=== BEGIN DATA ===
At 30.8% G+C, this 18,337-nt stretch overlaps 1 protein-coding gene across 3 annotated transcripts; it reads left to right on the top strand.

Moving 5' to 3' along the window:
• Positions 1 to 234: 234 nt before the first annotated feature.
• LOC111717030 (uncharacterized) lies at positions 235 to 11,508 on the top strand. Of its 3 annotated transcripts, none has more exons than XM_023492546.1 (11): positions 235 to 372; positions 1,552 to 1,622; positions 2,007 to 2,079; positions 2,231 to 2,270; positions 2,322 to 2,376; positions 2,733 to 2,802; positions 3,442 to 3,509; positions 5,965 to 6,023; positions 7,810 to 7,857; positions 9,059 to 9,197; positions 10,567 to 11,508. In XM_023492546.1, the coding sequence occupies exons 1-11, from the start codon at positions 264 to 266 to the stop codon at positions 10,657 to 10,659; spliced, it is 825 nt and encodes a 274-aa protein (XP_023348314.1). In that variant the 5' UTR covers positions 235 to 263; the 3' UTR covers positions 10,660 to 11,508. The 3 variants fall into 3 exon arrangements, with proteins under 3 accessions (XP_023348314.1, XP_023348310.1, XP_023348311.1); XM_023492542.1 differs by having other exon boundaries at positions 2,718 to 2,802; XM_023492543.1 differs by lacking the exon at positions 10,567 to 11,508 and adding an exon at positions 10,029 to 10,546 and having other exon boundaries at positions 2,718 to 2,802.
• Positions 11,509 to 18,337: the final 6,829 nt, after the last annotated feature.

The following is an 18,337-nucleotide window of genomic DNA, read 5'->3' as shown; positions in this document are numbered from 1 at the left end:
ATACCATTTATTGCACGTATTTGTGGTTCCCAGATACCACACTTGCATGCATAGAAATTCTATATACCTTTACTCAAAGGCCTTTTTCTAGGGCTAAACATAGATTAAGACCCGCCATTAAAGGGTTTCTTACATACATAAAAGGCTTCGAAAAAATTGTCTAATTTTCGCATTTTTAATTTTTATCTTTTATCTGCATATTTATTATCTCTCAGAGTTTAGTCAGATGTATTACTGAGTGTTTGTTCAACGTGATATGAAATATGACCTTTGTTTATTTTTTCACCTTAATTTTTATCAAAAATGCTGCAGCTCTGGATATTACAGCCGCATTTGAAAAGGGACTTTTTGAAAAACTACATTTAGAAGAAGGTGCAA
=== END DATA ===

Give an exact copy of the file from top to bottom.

At 30.8% G+C, this 18,337-nt stretch overlaps 1 protein-coding gene across 3 annotated transcripts; it reads left to right on the top strand.

Moving 5' to 3' along the window:
• Positions 1 to 234: 234 nt before the first annotated feature.
• LOC111717030 (uncharacterized) lies at positions 235 to 11,508 on the top strand. Of its 3 annotated transcripts, none has more exons than XM_023492546.1 (11): positions 235 to 372; positions 1,552 to 1,622; positions 2,007 to 2,079; positions 2,231 to 2,270; positions 2,322 to 2,376; positions 2,733 to 2,802; positions 3,442 to 3,509; positions 5,965 to 6,023; positions 7,810 to 7,857; positions 9,059 to 9,197; positions 10,567 to 11,508. In XM_023492546.1, the coding sequence occupies exons 1-11, from the start codon at positions 264 to 266 to the stop codon at positions 10,657 to 10,659; spliced, it is 825 nt and encodes a 274-aa protein (XP_023348314.1). In that variant the 5' UTR covers positions 235 to 263; the 3' UTR covers positions 10,660 to 11,508. The 3 variants fall into 3 exon arrangements, with proteins under 3 accessions (XP_023348314.1, XP_023348310.1, XP_023348311.1); XM_023492542.1 differs by having other exon boundaries at positions 2,718 to 2,802; XM_023492543.1 differs by lacking the exon at positions 10,567 to 11,508 and adding an exon at positions 10,029 to 10,546 and having other exon boundaries at positions 2,718 to 2,802.
• Positions 11,509 to 18,337: the final 6,829 nt, after the last annotated feature.

The following is an 18,337-nucleotide window of genomic DNA, read 5'->3' as shown; positions in this document are numbered from 1 at the left end:
ATACCATTTATTGCACGTATTTGTGGTTCCCAGATACCACACTTGCATGCATAGAAATTCTATATACCTTTACTCAAAGGCCTTTTTCTAGGGCTAAACATAGATTAAGACCCGCCATTAAAGGGTTTCTTACATACATAAAAGGCTTCGAAAAAATTGTCTAATTTTCGCATTTTTAATTTTTATCTTTTATCTGCATATTTATTATCTCTCAGAGTTTAGTCAGATGTATTACTGAGTGTTTGTTCAACGTGATATGAAATATGACCTTTGTTTATTTTTTCACCTTAATTTTTATCAAAAATGCTGCAGCTCTGGATATTACAGCCGCATTTGAAAAGGGACTTTTTGAAAAACTACATTTAGAAGAAGGTGCAA